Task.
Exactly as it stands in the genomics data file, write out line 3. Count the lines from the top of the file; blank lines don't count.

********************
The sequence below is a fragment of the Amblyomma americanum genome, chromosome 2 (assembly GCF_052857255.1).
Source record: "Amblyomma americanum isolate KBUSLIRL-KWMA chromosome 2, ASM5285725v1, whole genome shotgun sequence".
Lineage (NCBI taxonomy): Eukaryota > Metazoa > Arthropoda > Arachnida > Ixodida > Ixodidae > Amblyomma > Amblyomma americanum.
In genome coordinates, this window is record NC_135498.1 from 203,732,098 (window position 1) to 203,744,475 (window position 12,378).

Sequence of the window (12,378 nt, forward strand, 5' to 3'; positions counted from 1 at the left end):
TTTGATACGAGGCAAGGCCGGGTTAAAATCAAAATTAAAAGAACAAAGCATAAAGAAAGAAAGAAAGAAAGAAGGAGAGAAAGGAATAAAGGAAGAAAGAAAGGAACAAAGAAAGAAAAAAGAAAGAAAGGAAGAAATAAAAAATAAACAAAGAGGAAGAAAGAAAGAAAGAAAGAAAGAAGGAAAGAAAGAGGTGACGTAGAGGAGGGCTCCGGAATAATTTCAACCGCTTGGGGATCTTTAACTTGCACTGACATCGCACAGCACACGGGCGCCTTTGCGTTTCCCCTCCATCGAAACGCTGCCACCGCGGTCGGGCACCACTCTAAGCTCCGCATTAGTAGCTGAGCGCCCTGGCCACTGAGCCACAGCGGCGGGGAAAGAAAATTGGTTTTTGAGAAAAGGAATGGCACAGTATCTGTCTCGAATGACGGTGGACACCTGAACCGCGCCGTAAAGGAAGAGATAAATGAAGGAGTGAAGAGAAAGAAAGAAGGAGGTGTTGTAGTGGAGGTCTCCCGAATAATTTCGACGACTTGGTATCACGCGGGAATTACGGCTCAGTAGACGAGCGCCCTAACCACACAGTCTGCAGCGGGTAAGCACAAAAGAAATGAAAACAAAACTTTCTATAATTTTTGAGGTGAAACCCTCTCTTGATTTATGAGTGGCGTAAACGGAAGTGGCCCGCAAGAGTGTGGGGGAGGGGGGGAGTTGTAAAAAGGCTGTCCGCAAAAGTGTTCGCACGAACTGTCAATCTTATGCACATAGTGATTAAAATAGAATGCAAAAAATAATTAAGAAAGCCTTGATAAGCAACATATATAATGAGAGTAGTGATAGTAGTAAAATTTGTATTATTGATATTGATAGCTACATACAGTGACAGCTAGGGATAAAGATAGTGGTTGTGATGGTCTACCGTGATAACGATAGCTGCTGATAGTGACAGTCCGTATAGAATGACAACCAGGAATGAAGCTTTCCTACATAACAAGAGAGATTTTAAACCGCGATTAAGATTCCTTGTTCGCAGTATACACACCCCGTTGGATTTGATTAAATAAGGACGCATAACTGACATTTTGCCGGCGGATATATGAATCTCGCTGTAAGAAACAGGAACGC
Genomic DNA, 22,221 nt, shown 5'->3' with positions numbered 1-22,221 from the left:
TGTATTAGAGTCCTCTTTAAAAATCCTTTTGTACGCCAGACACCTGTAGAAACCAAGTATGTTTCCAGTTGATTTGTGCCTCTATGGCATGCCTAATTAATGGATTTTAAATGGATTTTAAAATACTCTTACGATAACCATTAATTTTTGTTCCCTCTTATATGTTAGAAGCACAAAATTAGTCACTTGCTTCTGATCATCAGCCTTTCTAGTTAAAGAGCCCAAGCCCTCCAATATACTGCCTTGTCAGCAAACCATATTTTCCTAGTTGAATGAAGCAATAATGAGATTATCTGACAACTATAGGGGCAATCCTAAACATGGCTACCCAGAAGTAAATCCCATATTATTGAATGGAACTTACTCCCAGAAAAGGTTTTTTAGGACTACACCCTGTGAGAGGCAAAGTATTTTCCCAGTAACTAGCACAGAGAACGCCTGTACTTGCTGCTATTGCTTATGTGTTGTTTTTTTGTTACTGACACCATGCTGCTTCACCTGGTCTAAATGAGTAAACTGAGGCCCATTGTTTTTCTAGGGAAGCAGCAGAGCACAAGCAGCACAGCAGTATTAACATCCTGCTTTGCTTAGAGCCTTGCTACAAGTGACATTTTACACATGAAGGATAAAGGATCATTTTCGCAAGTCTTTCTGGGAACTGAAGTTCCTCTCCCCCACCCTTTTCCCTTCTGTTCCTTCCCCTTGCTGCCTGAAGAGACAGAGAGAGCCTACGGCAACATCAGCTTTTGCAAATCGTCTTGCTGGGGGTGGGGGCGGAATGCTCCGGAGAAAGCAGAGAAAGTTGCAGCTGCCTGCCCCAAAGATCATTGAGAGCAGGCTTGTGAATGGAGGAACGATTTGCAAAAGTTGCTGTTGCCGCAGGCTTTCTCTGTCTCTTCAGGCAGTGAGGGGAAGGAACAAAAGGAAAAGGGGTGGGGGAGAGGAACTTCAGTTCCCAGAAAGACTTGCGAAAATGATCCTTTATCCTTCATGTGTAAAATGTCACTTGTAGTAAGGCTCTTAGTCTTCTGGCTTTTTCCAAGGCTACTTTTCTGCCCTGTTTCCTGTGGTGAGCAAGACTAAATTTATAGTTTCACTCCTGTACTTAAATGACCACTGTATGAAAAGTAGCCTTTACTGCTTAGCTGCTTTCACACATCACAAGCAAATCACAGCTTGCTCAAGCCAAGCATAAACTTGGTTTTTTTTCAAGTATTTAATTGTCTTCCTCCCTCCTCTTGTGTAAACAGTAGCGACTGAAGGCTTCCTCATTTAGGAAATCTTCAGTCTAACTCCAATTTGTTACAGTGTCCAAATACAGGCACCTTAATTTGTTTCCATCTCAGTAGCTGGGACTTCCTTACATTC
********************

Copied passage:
Lineage (NCBI taxonomy): Eukaryota > Metazoa > Arthropoda > Arachnida > Ixodida > Ixodidae > Amblyomma > Amblyomma americanum.